Case wise, the Heuer Carrera 12 Dato departs from any or all of the Heuer design language during the mid to late 1960’s. Oddly, its precursor from the early 1960’s contained lugs that flowed smoothly from the case, but this 2nd generation 2547 sticks with relatively simple, thinner affairs. They lack chamfers and the overall styling, perhaps this is a reach, somewhat foreshadows the late 1960’s/early 1970’s EPSA “C” cases found on Heuer Autavias. It is worth noting that this case, along with the earlier “fat lugged” 2547, was used by other brands along with the dial. Zodiac seems to be a brand that’s often found with the same model – so consider those “deluxe Poor Man’s Heuers”! Size wise, the Dato measures in at 36mm in diameter and 43mm from lug to lug with 18mm lugs. This makes these triple calendars identical to early Carreras on most measurements, but the watch seems thicker at a bit over 13mm.
On the wrist, the Heuer Carrera 12 Dato fits wonderfully. It’s comfortable, lightweight and looks great with its overweighted dial to case proportions, large signed Heuer crown and beefy pump pushers. Whether one chooses to wear it on bracelet or strap, though, is a luxury I thankfully get to consider.
As mentioned early on, this Dato came with its Gay Freres beads of rice bracelet. It’s in tight condition, with little to no stretch and is quite long, and contains the beloved “HEL” end links that also fit a normal Carrera.
I have experience with this bracelet on a Camaro that I own and it’s extremely comfortable and worthy of its legendary reputation.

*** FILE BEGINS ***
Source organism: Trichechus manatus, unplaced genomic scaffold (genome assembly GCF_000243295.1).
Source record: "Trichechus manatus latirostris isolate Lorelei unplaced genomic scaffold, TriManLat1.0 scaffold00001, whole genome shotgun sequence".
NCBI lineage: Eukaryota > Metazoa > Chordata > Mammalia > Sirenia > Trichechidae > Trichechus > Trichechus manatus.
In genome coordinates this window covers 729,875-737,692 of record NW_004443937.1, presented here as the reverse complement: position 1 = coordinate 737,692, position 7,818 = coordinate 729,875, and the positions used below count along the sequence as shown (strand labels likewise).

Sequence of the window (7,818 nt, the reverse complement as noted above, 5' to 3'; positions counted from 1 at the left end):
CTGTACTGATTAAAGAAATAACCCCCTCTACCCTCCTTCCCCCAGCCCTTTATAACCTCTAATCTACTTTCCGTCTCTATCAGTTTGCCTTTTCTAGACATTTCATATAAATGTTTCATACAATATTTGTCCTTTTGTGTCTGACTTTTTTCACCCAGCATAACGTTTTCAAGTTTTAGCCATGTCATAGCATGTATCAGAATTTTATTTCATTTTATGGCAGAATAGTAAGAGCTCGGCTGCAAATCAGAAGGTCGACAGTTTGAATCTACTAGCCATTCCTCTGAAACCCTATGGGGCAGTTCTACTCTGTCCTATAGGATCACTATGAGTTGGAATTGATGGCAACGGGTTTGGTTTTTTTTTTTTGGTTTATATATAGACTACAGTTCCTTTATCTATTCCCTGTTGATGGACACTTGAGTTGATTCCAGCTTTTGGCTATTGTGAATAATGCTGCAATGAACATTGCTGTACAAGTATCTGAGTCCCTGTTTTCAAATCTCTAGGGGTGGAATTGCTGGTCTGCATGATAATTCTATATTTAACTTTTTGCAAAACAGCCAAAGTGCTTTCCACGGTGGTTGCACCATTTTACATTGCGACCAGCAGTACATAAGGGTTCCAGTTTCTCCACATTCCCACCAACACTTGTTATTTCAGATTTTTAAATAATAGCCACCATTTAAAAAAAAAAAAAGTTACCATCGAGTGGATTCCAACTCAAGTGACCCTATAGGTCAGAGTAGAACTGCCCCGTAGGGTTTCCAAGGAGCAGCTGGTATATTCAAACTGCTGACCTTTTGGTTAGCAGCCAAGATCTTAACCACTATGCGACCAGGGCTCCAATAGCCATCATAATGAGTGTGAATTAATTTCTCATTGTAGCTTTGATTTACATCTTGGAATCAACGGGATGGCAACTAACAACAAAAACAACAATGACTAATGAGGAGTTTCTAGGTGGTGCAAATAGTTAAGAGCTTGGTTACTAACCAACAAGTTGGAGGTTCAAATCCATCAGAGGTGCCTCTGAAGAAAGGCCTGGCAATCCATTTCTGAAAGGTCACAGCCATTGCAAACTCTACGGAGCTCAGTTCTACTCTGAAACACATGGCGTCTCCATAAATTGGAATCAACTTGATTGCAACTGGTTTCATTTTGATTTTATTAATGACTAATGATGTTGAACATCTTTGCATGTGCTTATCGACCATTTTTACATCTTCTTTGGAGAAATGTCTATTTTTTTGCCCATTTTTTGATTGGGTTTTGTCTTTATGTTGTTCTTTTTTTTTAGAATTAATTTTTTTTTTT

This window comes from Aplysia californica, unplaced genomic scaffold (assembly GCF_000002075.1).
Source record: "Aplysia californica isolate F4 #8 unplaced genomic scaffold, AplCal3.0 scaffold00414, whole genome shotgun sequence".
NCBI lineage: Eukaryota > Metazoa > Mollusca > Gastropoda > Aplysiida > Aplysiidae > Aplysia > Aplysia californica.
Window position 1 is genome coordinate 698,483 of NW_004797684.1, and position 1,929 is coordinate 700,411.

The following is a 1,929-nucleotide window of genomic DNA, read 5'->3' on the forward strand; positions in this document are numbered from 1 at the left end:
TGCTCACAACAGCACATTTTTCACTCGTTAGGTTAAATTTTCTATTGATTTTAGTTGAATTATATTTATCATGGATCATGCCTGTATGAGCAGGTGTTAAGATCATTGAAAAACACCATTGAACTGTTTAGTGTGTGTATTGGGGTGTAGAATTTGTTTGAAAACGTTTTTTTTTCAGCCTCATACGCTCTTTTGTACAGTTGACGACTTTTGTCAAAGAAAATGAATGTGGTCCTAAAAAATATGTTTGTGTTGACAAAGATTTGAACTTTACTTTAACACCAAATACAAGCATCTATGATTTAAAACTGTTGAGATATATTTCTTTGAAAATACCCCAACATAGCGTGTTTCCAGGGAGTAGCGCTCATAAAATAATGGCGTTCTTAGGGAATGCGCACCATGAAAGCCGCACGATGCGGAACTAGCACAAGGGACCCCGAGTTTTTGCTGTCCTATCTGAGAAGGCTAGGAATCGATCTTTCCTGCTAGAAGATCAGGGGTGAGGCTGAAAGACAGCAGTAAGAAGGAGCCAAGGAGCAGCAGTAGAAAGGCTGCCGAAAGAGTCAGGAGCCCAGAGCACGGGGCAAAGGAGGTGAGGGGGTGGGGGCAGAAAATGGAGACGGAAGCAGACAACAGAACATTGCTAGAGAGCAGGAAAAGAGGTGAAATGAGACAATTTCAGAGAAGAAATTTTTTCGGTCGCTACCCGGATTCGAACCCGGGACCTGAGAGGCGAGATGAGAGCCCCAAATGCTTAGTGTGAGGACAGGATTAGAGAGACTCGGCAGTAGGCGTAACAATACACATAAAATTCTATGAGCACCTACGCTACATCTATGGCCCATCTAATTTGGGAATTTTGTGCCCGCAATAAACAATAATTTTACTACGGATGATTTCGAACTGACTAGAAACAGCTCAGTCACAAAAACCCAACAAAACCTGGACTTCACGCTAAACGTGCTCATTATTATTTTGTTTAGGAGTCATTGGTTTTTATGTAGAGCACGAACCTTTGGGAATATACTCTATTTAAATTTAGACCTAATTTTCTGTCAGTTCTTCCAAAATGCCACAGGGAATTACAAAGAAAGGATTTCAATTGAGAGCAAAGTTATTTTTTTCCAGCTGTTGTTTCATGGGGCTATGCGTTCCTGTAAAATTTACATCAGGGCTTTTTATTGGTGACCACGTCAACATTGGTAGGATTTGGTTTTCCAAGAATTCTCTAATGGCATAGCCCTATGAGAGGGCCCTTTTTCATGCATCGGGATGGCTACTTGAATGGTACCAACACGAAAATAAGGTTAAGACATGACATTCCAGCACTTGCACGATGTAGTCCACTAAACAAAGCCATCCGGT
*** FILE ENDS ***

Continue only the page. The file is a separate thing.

I’ve actually not removed any links yet to make it fit my wrist, but that’s a project for another day. Therefore, I’ve coupled the watch with a great blue kangaroo strap from BCatt. I think it perfectly complements the blue found on the watch itself.
The Heuer Carrera 12 Dato is one of the wrist chronographs from the brand in the mid 60’s that hasn’t been widely associated with a famous racecar driver. However, in 2015, John Cote, a professional photographer (check out his fantastic site here) and Heuer lover, posted a photo on Chronocentric of a still-youthful Dan Gurney sporting a 2547 in the 1970’s at Indy. Yes, Dan seems to favor a very 70’s Spiedel band, but the watch is definitely a Heuer Triple Calendar. Dan Gurney for President!
While not a mainstream model, the Heuer Carrera 12 Dato is known as a relatively rare and desirable watch. Think of it as a deluxe model that likely cost a bit more and, therefore, wasn’t produced in quite the numbers of some the marque’s other chronographs. On strap, good 2547’s seem to run between $8,000 – 10,000.
Gay Freres bracelets, on the other hand, now seem to command anywhere from $4,000 – 6,000 as people desire them for far more expensive models. So, put the two together and you have the makings of a pricey watch. With a watch like this, the normal things such as hands, dial condition, case condition, pushers, and crown are important things to examine. Also, a non-working 72C is a potential basket case, so an educated prognosis on what’s wrong would be rather helpful. I’d also check the signed bridge to ensure you aren’t buying a watch that originally started life with the dial of another brand – hey, it happens.
With the Heuer Carrera 12 Dato, we have a chronograph using one of my favorite base movements in the Valjoux 72. It’s also a bit of a gentleman’s sports chrono with the inclusion of the triple date functionality. However you classify it, it’s a nice addition to a chronograph collection and not a piece seen every day.